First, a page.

Sometime you have a scene that has stuff that keeps moving through it, marring the picture you are trying to capture. Falling leaves, rain, snow, even people can be removed by taking a longer exposure. The length of exposure will vary, depending on what you are trying to remove. Rain may disappear with a 1/15 second exposure. Snow, being brighter, may require a 1/4 second exposure or longer. Leaves, being slower and larger, may take a 1 second exposure to leave no trace on the photo. People are harder. If they are moving slowly, stop frequently, or there are just a lot of them, then you may never be able to get rid of them. On the other hand, if you have a scene that just has a couple people in it who keep moving, then you may be able to take a 15- or 30-second exposure and they will virtually disappear! This technique requires a tripod or other stabilization method. You will also benefit from having a neutral-density filter to reduce the light coming into the camera, which will allow you to use a slower shutter speed. For an exposure less than a couple of seconds in time, you should use the self-timer or a remote release to trigger your camera, as the camera shake due to your pressing the release button may be enough and last for such a significant portion of the exposure that it causes some blur in the picture. The larger the object you want to “remove”, the longer the shutter speed must be. You might need a neutral-density filter to dim the incoming light so that you can obtain very slow shutter speeds. Moving objects such as rain, snow, or leaves can be eliminated by using a ½ second shutter speed, while passing tourists may require 10-15 seconds so that they don’t register. Of course, any object that doesn’t move for a significant portion of the shutter time will appear in the final image. Your camera must be on a tripod or otherwise immobilized for this technique.
You can also use this technique to perform in-camera double exposures.
- Focus on a couch and set your camera for at least a five-second exposure. You may need a fairly dim room to achieve this slow a shutter speed. Make sure your ISO is set to the lowest number possible. Use the self-timer or remote control to trigger your exposure. Sit on one side of the couch for half the exposure time, then quickly shift to the other side of the couch. Two ghost images of you will appear.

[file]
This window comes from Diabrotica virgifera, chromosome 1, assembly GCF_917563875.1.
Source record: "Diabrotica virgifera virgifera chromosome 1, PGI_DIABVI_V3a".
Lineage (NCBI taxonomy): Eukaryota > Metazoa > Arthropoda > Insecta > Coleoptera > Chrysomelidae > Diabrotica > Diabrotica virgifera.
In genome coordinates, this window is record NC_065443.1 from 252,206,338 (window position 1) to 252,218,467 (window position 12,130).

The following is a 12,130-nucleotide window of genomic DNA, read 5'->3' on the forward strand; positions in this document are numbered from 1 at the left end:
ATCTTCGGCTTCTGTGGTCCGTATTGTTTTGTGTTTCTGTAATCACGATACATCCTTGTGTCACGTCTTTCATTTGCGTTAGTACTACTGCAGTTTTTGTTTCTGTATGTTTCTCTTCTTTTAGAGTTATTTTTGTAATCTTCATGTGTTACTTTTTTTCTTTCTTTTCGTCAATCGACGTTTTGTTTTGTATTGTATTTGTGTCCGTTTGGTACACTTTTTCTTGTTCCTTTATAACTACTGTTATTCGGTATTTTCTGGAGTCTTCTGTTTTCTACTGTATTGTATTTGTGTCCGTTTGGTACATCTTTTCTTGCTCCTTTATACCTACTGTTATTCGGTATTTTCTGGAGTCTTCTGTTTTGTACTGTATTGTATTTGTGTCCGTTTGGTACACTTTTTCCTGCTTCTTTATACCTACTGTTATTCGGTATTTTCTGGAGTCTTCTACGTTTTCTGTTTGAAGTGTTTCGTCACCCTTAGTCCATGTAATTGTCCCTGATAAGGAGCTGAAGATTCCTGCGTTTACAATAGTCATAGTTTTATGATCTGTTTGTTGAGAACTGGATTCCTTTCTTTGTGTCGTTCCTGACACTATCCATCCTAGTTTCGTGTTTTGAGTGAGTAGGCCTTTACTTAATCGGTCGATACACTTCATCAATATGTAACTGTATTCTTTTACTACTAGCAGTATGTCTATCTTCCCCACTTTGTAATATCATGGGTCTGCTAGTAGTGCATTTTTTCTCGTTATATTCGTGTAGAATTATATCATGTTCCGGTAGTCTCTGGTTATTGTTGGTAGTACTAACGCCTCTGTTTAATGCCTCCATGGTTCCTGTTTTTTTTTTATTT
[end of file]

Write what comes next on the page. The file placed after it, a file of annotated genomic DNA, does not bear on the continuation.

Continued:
- Select the slowest shutter speed you can; you might want to do this in dim light or using a neutral density filter to allow a longer shutter time. Cut up a piece of paper into small pieces, or use a hole-punch to get a bunch of small punch circles. Focus on your subject (you might need to use a flashlight on your subject to get enough light to focus with) and then click the shutter and let the small pieces of paper flutter down in front of your subject. If your shutter speed is greater than a couple of seconds, you will likely not see the paper that fell through the scene.
- Set up your camera in a dim room or outside in the evening, when your shutter speed will be in the 10-15 second range (you could also use a strong neutral density filter if you have one). Focus on your subject (you may need to use a flashlight to illuminate your subject for the camera to be able to lock focus), then put your camera into manual focus mode. Click the shutter and then walk back and forth through the scene at a normal pace (do not walk towards and away from the camera, but rather across the scene). When the photo is complete, you should see that your passing across the scene was not visible in the image – you were effectively invisible.